Illustration by Jim Holloway, from 1983’s B5 Horror on the Hill
“…it is up to the DM to not only provide an exciting description but also to correctly act the part of the monster. Rats, for instance, will swarm chitteringly from their burrows – a wave of lice- ridden hunger seeking to overrun the adventurers with sheer numbers, but easily driven off squealing with blows and fire. Goblins, on the other hand, will skulk and hide in order to ambush and trap the party – fleeing from more powerful foes, but always ready to set a new snare for the unwary character.” – E. Gary Gygax, writing in the extensive advice section in adventure module B2 The Keep on the Borderlands.
Game night. You’re the Dungeon Master, and the players have put your monsters to the fireball– all except one. You mentioned that one goblin, peeking in from a far doorway. In the mayhem since, this detail has slipped from player attention. They ask “Is there treasure? Are there secret doors?” The goblin is forgotten.
That goblin just watched these bloodthirsty maniacs casually incinerate his big cousins with enormous flaming murder bombs. No way is he going to stick around! But what does that mean? What happens next in the game? What do you, master of the game, actually do next?
Decide quickly, Dungeon Master!
I bet you have an answer already. If you’ve been a game master, you’ve made this kind of decision hundreds if not thousands of times. The hidden goblin barely seems to be a problem at all, right? Sure – but this is also where things get interesting. This simple question has many answers, and each of them suggests something different about your job as a DM.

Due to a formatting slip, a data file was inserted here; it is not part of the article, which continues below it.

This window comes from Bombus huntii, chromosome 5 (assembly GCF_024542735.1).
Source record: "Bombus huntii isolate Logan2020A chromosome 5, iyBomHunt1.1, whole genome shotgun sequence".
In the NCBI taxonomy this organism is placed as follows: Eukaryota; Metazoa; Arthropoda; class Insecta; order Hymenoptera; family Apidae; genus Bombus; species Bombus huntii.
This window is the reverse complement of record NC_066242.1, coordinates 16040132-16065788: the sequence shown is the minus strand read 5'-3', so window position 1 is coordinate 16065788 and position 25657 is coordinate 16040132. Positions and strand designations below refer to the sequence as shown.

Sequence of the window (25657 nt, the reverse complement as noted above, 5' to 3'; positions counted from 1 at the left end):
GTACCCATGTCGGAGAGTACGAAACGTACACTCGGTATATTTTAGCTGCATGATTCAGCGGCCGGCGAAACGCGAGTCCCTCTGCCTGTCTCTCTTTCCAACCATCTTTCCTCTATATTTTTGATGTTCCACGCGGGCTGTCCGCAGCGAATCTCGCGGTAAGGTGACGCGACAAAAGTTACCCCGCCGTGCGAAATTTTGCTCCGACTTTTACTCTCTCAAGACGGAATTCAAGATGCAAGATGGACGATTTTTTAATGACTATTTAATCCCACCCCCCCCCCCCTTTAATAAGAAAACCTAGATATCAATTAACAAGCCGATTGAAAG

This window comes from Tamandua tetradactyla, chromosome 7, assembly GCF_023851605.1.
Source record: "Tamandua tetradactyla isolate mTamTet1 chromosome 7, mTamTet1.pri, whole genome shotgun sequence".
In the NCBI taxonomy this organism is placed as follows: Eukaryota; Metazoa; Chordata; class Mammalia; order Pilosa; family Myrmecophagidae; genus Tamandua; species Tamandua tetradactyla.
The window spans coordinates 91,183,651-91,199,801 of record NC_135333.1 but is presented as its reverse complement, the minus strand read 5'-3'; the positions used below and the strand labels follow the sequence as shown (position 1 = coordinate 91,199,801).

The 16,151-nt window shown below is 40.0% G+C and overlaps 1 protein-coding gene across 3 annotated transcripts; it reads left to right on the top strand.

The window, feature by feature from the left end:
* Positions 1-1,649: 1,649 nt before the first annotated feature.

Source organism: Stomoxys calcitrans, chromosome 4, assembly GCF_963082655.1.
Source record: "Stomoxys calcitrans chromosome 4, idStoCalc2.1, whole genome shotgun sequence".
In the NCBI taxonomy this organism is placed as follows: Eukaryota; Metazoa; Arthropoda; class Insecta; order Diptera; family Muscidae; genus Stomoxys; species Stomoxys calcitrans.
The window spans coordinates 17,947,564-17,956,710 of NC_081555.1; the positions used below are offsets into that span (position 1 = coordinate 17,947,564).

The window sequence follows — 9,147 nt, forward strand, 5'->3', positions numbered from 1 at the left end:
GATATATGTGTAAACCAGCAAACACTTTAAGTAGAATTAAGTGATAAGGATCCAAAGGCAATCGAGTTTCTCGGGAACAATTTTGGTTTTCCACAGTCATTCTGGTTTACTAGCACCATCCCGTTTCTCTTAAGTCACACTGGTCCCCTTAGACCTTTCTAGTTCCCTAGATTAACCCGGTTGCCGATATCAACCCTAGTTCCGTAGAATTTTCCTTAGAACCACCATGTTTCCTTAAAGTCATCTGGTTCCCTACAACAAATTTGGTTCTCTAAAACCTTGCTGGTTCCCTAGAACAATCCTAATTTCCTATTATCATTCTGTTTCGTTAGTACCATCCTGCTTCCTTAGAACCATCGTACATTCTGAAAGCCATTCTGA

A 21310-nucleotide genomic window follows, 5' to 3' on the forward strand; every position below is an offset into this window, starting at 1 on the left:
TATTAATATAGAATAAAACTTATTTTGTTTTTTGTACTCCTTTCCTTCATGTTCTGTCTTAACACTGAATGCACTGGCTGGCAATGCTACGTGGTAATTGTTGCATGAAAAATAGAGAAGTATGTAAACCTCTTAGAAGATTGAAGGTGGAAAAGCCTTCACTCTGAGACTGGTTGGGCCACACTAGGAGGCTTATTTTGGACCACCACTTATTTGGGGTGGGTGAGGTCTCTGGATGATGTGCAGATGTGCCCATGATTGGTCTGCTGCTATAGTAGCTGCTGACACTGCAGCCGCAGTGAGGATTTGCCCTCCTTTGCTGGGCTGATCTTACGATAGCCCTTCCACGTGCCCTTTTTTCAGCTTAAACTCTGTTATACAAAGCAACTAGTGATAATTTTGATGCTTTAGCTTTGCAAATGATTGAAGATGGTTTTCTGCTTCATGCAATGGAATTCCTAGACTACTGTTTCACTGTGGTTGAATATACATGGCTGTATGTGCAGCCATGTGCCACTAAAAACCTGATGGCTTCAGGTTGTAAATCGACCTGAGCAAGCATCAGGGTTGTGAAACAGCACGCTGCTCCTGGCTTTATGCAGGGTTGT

The hidden goblin problem is about the things you don’t say in a game that’s made of saying stuff. It’s about the hidden work of a Game Master – hidden from players but also sometimes from the GM as well. It’s about trust, and imagination, and consistency. It’s about how exactly role-playing games are played.
Let’s dive in.
Guidance from Moldvay
The goblin was hidden from the player characters, and now it has escaped. Everyone’s looking at me, because I’m the DM! What do I do now?
- Do I just have the goblin run away and forget about it? That sounds a bit like cheating to make things easy on the players!
- Do I keep making hidden moves for it, like I’m playing Scotland Yard or Fury of Dracula? That sounds like a lot of effort for one measly goblin!
I know – let’s see what the rules say!
Looking for answers, I pick up the edition that was my first taste of gaming: Tom Moldvay’s Dungeons & Dragons Basic Rules, from 1980. And I look through… and through… and through. Unfortunately, there’s nothing that directly answers the question – nothing that tells me what to do with that goblin. However there are some useful hints! The example of play, for a start – the characters are arguing about what to do with some captives: